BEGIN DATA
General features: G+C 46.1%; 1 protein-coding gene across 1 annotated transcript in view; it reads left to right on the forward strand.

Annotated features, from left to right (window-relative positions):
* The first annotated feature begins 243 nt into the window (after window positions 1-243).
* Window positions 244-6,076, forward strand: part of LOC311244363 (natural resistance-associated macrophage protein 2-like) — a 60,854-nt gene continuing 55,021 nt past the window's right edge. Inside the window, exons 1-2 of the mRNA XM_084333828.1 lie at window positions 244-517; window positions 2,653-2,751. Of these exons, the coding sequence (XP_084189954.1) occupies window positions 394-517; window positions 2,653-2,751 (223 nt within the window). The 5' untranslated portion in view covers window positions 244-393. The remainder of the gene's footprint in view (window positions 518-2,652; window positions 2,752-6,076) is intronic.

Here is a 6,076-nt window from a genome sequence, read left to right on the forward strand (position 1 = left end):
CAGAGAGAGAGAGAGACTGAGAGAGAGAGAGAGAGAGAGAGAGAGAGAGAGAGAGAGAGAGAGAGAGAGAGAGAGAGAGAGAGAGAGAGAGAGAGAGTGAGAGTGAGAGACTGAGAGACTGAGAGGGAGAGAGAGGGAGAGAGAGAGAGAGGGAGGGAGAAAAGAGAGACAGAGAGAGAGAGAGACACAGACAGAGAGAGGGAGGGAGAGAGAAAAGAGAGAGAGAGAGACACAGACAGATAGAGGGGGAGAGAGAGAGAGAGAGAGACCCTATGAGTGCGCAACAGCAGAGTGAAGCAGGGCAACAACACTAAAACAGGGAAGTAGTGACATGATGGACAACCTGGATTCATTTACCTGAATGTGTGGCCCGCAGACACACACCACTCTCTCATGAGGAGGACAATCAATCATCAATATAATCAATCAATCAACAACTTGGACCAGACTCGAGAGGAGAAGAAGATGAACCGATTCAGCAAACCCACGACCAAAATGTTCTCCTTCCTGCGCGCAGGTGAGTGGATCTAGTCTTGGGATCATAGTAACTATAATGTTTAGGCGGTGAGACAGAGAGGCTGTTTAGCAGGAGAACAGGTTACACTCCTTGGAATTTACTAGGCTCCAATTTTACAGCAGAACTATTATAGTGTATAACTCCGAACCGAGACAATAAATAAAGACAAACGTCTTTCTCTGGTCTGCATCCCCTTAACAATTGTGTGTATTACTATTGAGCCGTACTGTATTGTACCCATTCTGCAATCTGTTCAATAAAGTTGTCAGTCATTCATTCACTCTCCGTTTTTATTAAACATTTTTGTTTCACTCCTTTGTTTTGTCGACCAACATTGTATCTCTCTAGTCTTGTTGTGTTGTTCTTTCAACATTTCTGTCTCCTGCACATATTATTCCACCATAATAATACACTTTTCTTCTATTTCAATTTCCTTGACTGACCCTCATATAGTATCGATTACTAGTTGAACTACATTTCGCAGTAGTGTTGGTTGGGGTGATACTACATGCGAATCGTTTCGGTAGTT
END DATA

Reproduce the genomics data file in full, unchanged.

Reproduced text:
General features: G+C 46.1%; 1 protein-coding gene across 1 annotated transcript in view; it reads left to right on the forward strand.

Annotated features, from left to right (window-relative positions):
* The first annotated feature begins 243 nt into the window (after window positions 1-243).
* Window positions 244-6,076, forward strand: part of LOC311244363 (natural resistance-associated macrophage protein 2-like) — a 60,854-nt gene continuing 55,021 nt past the window's right edge. Inside the window, exons 1-2 of the mRNA XM_084333828.1 lie at window positions 244-517; window positions 2,653-2,751. Of these exons, the coding sequence (XP_084189954.1) occupies window positions 394-517; window positions 2,653-2,751 (223 nt within the window). The 5' untranslated portion in view covers window positions 244-393. The remainder of the gene's footprint in view (window positions 518-2,652; window positions 2,752-6,076) is intronic.

Here is a 6,076-nt window from a genome sequence, read left to right on the forward strand (position 1 = left end):
CAGAGAGAGAGAGAGACTGAGAGAGAGAGAGAGAGAGAGAGAGAGAGAGAGAGAGAGAGAGAGAGAGAGAGAGAGAGAGAGAGAGAGAGAGAGAGAGTGAGAGTGAGAGACTGAGAGACTGAGAGGGAGAGAGAGGGAGAGAGAGAGAGAGGGAGGGAGAAAAGAGAGACAGAGAGAGAGAGAGACACAGACAGAGAGAGGGAGGGAGAGAGAAAAGAGAGAGAGAGAGACACAGACAGATAGAGGGGGAGAGAGAGAGAGAGAGAGACCCTATGAGTGCGCAACAGCAGAGTGAAGCAGGGCAACAACACTAAAACAGGGAAGTAGTGACATGATGGACAACCTGGATTCATTTACCTGAATGTGTGGCCCGCAGACACACACCACTCTCTCATGAGGAGGACAATCAATCATCAATATAATCAATCAATCAACAACTTGGACCAGACTCGAGAGGAGAAGAAGATGAACCGATTCAGCAAACCCACGACCAAAATGTTCTCCTTCCTGCGCGCAGGTGAGTGGATCTAGTCTTGGGATCATAGTAACTATAATGTTTAGGCGGTGAGACAGAGAGGCTGTTTAGCAGGAGAACAGGTTACACTCCTTGGAATTTACTAGGCTCCAATTTTACAGCAGAACTATTATAGTGTATAACTCCGAACCGAGACAATAAATAAAGACAAACGTCTTTCTCTGGTCTGCATCCCCTTAACAATTGTGTGTATTACTATTGAGCCGTACTGTATTGTACCCATTCTGCAATCTGTTCAATAAAGTTGTCAGTCATTCATTCACTCTCCGTTTTTATTAAACATTTTTGTTTCACTCCTTTGTTTTGTCGACCAACATTGTATCTCTCTAGTCTTGTTGTGTTGTTCTTTCAACATTTCTGTCTCCTGCACATATTATTCCACCATAATAATACACTTTTCTTCTATTTCAATTTCCTTGACTGACCCTCATATAGTATCGATTACTAGTTGAACTACATTTCGCAGTAGTGTTGGTTGGGGTGATACTACATGCGAATCGTTTCGGTAGTT